Growers traditionally supply from April 23rd to June 21st. But while some now push these boundaries, the greedy public still have just a few months to celebrate this peerless ingredient.
Green, of course, is most popular - but purple and white asparagus is becoming better known.
On the market, you might also find wild asparagus picked in Italy or France. These slender spears gives you a sense of how humans have bred, selected and developed the asparagus plant since it first caused a stir with the Ancient Greeks.
These days, different nationalities have their own asparagus quirks. The Germans, for example, are mad for fresh, white asparagus; while the Spanish like their white spears peeled, cooked and from a tin.
I'll wager that many people have never seen the plant in full display. So here it is, in its full tufty glory:
Without these ferns, the plant would be unable to photosynthesise and store the energy to produce the spears the following year.
This, in a nutshell, is why the asparagus season is so brief. Growers stop cutting the spears in mid summer to allow the plants time to strut their stuff and recharge.
> The botanical name of the plant is asparagus officinalis. It is a perennial plant native to the coast of much of Western Europe and beyond.
> It takes an average of three years for plant to build up the energy reserves to produce the first crop.
> The Ancient Greeks and Romans loved asparagus and even dried and froze it out of season. It features in the oldest recipe book known by Apicius. (If you're interested, it involved mashing the tips with lovage, green coriander, savoury, onions and pepper.)
> Asparagus grows fast - as much as four inches in 24 hours in hot weather. It is harvested painstakingly by hand.
> According to British Asparagus, an umbrella website for the British growers, eating asparagus promotes healthy bacteria in the large intestine and can help reduce bloating. It contains vitamin K, essential for healthy blood clotting, and is a rich source of vitamin C to boost your immune system. Asparagus is also a mild diuretic and is believed to help detoxify the body.
Growing and harvesting
The Chinn family, based in the Wye Valley in Herefordshire, are one of the most innovative growers in the UK. (See our Product Profile from 2015).
Their advances at Wye Valley Produce include a "reverse season" technique (more on this later), which allows for an asparagus crop in autumn. They are also unusual in growing white asparagus, which is shielded from sunlight under mounds of soil, and extending the season far outside the normal window of April 23rd to June 21st.
The asparagus is hydro cooled within one hour after harvest to maintain sugar levels and then delivered to the market that night. "It's 24 hours from us cutting to a chef cooking it," says Chris Chinn (pictured below).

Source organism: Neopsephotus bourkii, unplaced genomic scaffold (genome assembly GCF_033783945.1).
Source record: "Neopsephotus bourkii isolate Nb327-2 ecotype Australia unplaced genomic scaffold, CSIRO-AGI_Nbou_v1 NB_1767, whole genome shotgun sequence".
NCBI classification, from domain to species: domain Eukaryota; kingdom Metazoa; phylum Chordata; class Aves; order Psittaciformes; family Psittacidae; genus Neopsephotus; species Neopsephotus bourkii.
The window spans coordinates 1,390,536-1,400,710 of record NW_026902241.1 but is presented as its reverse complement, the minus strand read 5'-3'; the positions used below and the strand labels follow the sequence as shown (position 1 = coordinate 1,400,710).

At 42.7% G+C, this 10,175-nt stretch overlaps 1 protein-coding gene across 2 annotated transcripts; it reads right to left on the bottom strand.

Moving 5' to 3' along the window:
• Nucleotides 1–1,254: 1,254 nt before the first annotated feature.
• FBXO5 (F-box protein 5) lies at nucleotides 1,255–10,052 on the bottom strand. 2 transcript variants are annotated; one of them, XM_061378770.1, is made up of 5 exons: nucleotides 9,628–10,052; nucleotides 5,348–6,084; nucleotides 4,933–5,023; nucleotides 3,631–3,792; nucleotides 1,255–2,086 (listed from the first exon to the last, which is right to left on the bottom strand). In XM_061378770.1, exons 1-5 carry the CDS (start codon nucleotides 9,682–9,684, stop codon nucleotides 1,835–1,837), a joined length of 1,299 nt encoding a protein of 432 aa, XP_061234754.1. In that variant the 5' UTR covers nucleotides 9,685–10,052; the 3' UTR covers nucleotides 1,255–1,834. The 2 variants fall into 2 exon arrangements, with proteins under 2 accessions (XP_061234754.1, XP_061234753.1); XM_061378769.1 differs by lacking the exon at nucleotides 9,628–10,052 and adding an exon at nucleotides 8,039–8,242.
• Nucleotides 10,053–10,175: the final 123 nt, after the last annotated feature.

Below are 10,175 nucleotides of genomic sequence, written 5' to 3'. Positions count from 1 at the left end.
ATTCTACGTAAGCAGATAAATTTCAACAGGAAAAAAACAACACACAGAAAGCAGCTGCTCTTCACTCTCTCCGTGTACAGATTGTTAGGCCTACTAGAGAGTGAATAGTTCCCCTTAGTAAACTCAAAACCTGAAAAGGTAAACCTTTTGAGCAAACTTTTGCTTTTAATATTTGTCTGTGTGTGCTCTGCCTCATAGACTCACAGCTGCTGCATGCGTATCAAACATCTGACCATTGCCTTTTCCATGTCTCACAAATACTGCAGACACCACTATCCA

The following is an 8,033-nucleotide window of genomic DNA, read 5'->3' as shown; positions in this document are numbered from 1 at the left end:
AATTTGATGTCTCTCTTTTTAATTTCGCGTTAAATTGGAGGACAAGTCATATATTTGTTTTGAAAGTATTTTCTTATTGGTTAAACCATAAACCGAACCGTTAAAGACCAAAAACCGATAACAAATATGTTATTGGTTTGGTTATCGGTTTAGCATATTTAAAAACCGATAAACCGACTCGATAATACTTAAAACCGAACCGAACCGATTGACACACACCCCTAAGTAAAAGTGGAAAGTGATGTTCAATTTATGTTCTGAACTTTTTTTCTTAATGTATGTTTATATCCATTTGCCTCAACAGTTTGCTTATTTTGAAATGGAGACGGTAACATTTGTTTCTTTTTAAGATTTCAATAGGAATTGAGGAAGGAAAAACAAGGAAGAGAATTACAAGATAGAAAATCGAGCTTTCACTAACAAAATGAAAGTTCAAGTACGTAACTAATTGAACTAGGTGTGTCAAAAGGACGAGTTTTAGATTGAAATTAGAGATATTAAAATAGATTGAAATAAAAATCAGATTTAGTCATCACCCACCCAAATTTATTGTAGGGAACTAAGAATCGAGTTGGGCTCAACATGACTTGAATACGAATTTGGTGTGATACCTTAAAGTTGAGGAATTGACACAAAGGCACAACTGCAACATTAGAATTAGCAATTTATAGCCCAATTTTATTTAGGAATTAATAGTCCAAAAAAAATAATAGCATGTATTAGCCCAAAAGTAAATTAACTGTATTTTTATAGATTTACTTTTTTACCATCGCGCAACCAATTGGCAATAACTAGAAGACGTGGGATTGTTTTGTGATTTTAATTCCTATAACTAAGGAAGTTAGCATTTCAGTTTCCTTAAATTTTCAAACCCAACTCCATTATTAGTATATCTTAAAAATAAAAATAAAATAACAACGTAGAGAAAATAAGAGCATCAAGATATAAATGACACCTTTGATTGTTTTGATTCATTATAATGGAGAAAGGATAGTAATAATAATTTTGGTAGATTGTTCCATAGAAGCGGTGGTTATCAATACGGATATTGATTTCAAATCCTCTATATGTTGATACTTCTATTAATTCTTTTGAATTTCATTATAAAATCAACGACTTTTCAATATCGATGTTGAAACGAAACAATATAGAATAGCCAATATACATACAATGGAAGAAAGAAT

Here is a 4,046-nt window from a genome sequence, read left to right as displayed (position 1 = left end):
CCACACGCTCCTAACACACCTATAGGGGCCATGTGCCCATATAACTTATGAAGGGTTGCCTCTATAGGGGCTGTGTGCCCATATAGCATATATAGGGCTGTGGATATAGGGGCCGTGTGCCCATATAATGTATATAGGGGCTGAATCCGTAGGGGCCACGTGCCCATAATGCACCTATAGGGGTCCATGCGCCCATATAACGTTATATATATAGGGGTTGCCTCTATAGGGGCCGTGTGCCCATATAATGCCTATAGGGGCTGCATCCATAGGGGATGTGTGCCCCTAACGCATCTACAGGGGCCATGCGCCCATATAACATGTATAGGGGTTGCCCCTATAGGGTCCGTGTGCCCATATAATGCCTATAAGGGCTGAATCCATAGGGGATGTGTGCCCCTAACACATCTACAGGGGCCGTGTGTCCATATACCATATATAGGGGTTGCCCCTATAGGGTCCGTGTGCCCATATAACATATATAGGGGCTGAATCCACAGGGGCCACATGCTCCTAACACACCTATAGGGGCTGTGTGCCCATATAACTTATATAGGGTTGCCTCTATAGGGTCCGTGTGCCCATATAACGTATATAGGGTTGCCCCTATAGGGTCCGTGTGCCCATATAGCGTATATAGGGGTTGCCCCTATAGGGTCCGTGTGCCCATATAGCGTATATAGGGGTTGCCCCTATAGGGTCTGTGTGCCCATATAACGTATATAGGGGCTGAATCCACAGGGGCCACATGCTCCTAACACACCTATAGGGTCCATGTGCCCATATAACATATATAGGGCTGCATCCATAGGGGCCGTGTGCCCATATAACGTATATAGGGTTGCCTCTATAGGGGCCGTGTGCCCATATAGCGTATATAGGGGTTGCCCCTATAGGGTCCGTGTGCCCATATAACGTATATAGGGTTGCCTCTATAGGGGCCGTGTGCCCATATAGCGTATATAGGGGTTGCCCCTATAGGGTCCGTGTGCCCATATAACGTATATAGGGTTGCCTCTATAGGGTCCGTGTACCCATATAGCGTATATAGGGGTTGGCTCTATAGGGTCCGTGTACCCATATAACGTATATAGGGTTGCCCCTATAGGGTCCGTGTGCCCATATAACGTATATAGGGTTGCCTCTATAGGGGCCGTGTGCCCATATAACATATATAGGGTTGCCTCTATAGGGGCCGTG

In Norfolk, Andy Allen of Portwood Asparagus is another leading grower. On his farm of around 200 acres, he uses small plastic cloches on around a third of his crop to extend the season by two to three weeks. "This protects it from frost and radiates a bit of heat to the ground," he says. Total production is around 250-300 tonnes.
Allen uses Dutch varieties of asparagus, as their climate is similar to ours. The 'crowns', which are the sprawling root systems, are first planted in long shallow rows.
Three years later, they get the first cut at precisely 22cm in height. The spears are washed, hydro cooled, and trimmed before being boxed and dispatched to Market.
In terms of innovation, Wye Valley's "reverse season" technique involves letting the plants grow their fern earlier in the season then cutting it back. However, yield is reduced and late season asparagus, while a wonderful treat, does come at a price.
On the Market
Wye Valley asparagus is readily available on the Market. Simon Collier-Ward of Side Salads sells the Portwood asparagus. He started selling the product six years ago and sold 4 tonnes in the first year. Last year the total was 52 tonnes.
He advises looking for stems that have very little white colour and are freshly cut. The head should be clean and tight. "You don't want it open because it's flowering".
Grade 2 asparagus - ideal for soups and similar products - is also available. But Collier-Ward warns that quality product is often not substantially cheaper. This is because the grower still incurs the cost of the washing and hydro cooling processes. "The only way you will get Class 2 grass is if you cut it in the field and throw it in a box," he explains. In recent years, there has been a growth of interest in jumbo asparagus, too - phone ahead if you want to try these extra large spears.
Keep it simple - that's the mantra. Some chefs trim the bottom of the spears and use a special asparagus steamer, which allows you to gently simmer the thicker base of the spears while steaming the tips.
Of course, many chefs like to add their own distinctive twist.
At the chain of Caravan restaurants in London, chef Miles is planning dishes such as charred asparagus with Jersey Royals, garam masala crème fraiche and curry leaves. Or grilled asparagus with stilton, sweet miso and Thai basil.
In this stunning photo from Instagram, chef Daniel Watkins has created a dish of slivers of asparagus with burrata and hazlenuts.
These are from chef Jan Kubat in Poland. The first shows halved spears served with confit egg yolk, buttermilk, green olives, parsley and pea shoots. The second is a riff on Eggs Benedict.